Hamilton wins in Mexico to keep hopes of title battle

Lewis Hamilton made it back-to-back victories by taking the chequered flag in the Mexican Grand Prix to keep his Formula 1 championship fight with Nico Rosberg alive.

As in the United States last weekend, Hamilton spearheaded another Mercedes one-two, finishing 8.3 seconds clear of Rosberg to close the gap to 19 points with two races remaining.

Rosberg had a scare on lap 50 when Red Bull Racing’s Max Verstappen dived down the inside into Turn 4 after Rosberg had made a small mistake at Turn 1.

Verstappen locked up as he made the pass, sliding past Rosberg and getting out of shape, allowing the Mercedes driver to get back through into second.

After that, Verstappen slid back into the clutches of Sebastian Vettel, and on lap 68 the youngest locked up at Turn 1 and took to the grass to hold onto his third position.

The race stewards handed a Verstappen a five-second time penalty soon after the chequered flag, enough to drop him to fifth place, meaning he had to leave the cool-down room as he prepared to take the podium.

That promoted Vettel – who was very angry on the radio at Verstappen and the FIA before the penalty – to third position.

The stewards will investigate another incident involving Vettel and the other Red Bull of Daniel Ricciardo as they fight for fourth into Turn 4 on lap 69, touching wheels as the Ferrari held the position.

Up until those moments, the race at the front had been uneventful, with Hamilton maintaining the lead as Rosberg tried to keep a safe gap in second.

After Hamilton stopped on lap 17 Rosberg led for three laps before his stop, with Vettel then taking over for seven laps before taking on new rubber, with Hamilton regaining the lead after 31 laps from which there was no looking back.

For the second race running a good start off the line from pole gave Hamilton his platform for the victory, although he did suffer a significant lock up with his right-front wheel into Turn 1.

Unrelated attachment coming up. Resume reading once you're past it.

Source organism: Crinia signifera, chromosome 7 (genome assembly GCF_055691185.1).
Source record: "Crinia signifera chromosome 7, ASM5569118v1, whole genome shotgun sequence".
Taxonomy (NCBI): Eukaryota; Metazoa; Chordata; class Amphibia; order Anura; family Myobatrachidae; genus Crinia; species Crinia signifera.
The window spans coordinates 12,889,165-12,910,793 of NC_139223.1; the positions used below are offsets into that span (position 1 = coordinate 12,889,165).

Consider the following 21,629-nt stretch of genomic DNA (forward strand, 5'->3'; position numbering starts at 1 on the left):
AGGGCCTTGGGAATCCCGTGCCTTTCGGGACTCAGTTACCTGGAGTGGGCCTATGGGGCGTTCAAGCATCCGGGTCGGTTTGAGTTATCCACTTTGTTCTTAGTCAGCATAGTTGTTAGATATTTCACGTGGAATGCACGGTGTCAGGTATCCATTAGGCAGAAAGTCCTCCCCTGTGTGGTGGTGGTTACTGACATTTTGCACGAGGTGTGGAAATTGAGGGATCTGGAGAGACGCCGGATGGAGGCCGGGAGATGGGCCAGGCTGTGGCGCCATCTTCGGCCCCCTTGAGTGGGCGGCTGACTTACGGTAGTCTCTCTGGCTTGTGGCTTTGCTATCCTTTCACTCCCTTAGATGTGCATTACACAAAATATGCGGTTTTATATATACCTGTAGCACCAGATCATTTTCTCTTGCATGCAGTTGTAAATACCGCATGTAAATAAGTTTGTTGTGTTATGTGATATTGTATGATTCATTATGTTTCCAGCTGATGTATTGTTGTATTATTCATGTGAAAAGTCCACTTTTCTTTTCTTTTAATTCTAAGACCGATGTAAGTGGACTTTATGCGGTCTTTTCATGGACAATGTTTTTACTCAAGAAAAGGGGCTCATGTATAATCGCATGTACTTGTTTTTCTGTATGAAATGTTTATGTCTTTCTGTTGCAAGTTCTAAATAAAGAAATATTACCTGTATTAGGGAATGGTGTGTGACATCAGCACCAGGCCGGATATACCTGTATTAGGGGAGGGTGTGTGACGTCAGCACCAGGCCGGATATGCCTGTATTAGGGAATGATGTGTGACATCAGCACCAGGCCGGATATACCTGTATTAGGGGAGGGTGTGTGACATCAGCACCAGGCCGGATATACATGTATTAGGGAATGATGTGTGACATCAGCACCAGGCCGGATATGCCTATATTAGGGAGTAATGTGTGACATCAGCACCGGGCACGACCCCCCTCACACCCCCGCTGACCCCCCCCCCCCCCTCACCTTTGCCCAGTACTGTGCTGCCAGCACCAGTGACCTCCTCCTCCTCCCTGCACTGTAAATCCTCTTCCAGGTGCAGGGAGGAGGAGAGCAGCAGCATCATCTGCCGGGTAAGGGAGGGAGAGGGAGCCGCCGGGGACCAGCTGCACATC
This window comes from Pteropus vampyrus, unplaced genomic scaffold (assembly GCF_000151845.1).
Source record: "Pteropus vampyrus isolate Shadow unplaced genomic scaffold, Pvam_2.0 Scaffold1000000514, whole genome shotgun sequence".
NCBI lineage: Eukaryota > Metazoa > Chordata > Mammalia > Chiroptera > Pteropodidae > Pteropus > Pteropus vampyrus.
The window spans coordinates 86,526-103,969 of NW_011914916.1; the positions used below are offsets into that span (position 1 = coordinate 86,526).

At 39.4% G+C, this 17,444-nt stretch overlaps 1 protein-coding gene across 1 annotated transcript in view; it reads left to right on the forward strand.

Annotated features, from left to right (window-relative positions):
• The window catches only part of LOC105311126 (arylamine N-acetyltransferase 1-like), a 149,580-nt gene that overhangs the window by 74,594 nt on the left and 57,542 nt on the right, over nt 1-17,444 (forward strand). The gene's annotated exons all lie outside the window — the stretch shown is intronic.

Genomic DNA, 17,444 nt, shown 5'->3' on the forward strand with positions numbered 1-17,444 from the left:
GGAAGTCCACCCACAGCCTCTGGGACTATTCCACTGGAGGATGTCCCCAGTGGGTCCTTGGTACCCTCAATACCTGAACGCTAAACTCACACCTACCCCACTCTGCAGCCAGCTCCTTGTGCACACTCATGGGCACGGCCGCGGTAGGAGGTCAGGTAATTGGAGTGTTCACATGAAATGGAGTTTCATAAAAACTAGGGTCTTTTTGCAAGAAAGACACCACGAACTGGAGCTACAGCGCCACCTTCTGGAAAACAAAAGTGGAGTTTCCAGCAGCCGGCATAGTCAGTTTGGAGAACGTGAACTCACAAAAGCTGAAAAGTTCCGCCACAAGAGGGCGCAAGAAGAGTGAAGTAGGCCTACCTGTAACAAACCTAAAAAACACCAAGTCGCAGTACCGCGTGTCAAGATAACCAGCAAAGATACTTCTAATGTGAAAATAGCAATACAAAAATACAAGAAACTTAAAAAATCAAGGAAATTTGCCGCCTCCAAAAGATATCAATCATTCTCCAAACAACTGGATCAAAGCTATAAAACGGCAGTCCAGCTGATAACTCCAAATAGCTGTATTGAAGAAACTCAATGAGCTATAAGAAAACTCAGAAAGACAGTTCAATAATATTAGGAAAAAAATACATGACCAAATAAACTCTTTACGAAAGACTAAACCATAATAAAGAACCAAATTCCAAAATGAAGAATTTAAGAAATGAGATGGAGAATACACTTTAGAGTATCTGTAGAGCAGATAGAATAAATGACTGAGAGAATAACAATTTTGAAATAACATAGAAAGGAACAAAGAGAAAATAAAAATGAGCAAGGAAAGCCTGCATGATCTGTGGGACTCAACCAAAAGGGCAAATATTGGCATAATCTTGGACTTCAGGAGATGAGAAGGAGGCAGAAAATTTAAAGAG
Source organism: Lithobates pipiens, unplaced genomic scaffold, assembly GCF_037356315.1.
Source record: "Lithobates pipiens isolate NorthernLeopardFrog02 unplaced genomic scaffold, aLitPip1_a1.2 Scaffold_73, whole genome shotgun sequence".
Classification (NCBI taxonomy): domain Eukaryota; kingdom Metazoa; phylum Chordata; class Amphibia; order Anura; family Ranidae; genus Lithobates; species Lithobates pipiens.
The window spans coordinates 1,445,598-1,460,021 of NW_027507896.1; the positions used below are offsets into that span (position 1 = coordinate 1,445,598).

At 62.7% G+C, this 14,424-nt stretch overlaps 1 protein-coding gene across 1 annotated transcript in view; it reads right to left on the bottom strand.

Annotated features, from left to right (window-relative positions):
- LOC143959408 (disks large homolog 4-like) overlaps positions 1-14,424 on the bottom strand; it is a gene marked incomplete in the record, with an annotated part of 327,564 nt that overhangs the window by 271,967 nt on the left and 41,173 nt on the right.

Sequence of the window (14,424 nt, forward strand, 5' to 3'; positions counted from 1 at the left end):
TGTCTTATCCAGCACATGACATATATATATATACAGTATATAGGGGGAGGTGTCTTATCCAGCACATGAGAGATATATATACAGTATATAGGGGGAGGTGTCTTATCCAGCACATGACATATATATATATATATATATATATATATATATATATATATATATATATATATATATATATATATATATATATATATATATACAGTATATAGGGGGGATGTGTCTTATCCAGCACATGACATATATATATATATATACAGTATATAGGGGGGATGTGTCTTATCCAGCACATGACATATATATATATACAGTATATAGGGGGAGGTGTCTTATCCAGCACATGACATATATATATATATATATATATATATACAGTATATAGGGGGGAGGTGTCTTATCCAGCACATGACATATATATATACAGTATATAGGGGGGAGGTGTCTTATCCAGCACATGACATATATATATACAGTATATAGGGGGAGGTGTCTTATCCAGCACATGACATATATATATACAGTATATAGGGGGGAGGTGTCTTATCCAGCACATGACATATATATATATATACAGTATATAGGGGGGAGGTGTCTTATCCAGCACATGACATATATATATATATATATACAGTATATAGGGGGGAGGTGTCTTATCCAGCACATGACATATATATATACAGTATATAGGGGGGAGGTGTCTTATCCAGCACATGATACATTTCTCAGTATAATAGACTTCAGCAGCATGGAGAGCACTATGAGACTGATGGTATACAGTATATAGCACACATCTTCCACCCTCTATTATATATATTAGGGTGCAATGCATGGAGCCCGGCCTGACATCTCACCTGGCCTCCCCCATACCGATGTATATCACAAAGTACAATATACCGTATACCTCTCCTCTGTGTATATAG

That resulted in Hamilton taking a trip across the grass and cutting out Turn 2 completely, while Rosberg also went off the track at Turn 2 under attack from Verstappen.

Further back, Esteban Gutierrez tagged Manor’s Pascal Wehrlein, who in turn spun into Marcus Ericsson in his Sauber, sending both off track, with the Manor driver retiring immediately.

Toro Rosso’s Carlos Sainz earned himself a five-second time penalty for forcing fellow Spaniard Fernando Alonso off track in his McLaren on the run from Turn 3 to Turn 4.

With debris on the track, and Wehrlein’s stricken car, the safety car was deployed at the end of lap one, staying out for two laps.

Red Bull made an early tactical gamble, bringing in Ricciardo immediately and stripping him of the super-soft tyre and sending him on a long stint on mediums, dropping him to P17.

Ricciardo pitted again after 50 laps for a late run on softs, claiming fourth pending the stewards’ investigation, with Verstappen fifth.

Ferrari’s Kimi Raikkonen was sixth, with Force India’s Nico Hulkenberg seventh, with the German surviving a late spin after tangling with The Iceman.

Williams duo Valtteri Bottas and Felipe Massa were eighth and ninth, with home hero Sergio Perez tenth.

The championship may not have been settled at Mexico but the fight goes on for Brazil. If Nico Rosberg wins the race at Interlagos, then the Mercedes driver will be champion unless Lewis Hamilton has other ideas. Game on!

Mexican Grand Prix, race results after 71 laps:
1    Lewis Hamilton    Mercedes    71    1h40m31.402s
2    Nico Rosberg    Mercedes    71    8.354s
3    Sebastian Vettel    Ferrari    71    17.313s
4    Daniel Ricciardo    Red Bull-Renault    71    20.858s
5    Max Verstappen    Red Bull-Renault    71    21.323s
6    Kimi Raikkonen    Ferrari    71    49.376s
7    Nico Hulkenberg    Force India-Mercedes    71    58.891s
8    Valtteri Bottas    Williams-Mercedes    71    1m05.612s
9    Felipe Massa    Williams-Mercedes    71    1m16.206s
10    Sergio Perez    Force India-Mercedes    71    1m16.798s
11    Marcus Ericsson    Sauber-Ferrari    70    1 Lap
12    Jenson Button    McLaren-Honda    70    1 Lap
13    Fernando Alonso    McLaren-Honda    70    1 Lap
14    Jolyon Palmer    Renault    70    1 Lap
15    Felipe Nasr    Sauber-Ferrari    70    1 Lap
16    Carlos Sainz    Toro Rosso-Ferrari    70    1 Lap
17    Kevin Magnussen    Renault    70    1 Lap
18    Daniil Kvyat    Toro Rosso-Ferrari    70    1 Lap
19    Esteban Gutierrez    Haas-Ferrari    70    1 Lap
20    Romain Grosjean    Haas-Ferrari    70    1 Lap
21    Esteban Ocon    Manor-Mercedes    69    2 Laps
–    Pascal Wehrlein    Manor-Mercedes    0    Collision

Drivers’ standings:
1    Nico Rosberg    349
2    Lewis Hamilton    330
3    Daniel Ricciardo    239
4    Sebastian Vettel    192
5    Kimi Raikkonen    178
6    Max Verstappen    175
7    Sergio Perez    85
8    Valtteri Bottas    85
9    Nico Hulkenberg    60
10    Fernando Alonso    52
11    Felipe Massa    51
12    Carlos Sainz    38
13    Romain Grosjean    29
14    Daniil Kvyat    25
15    Jenson Button    21
16    Kevin Magnussen    7
17    Jolyon Palmer    1
18    Pascal Wehrlein    1
19    Stoffel Vandoorne    1
20    Esteban Gutierrez    0
21    Marcus Ericsson    0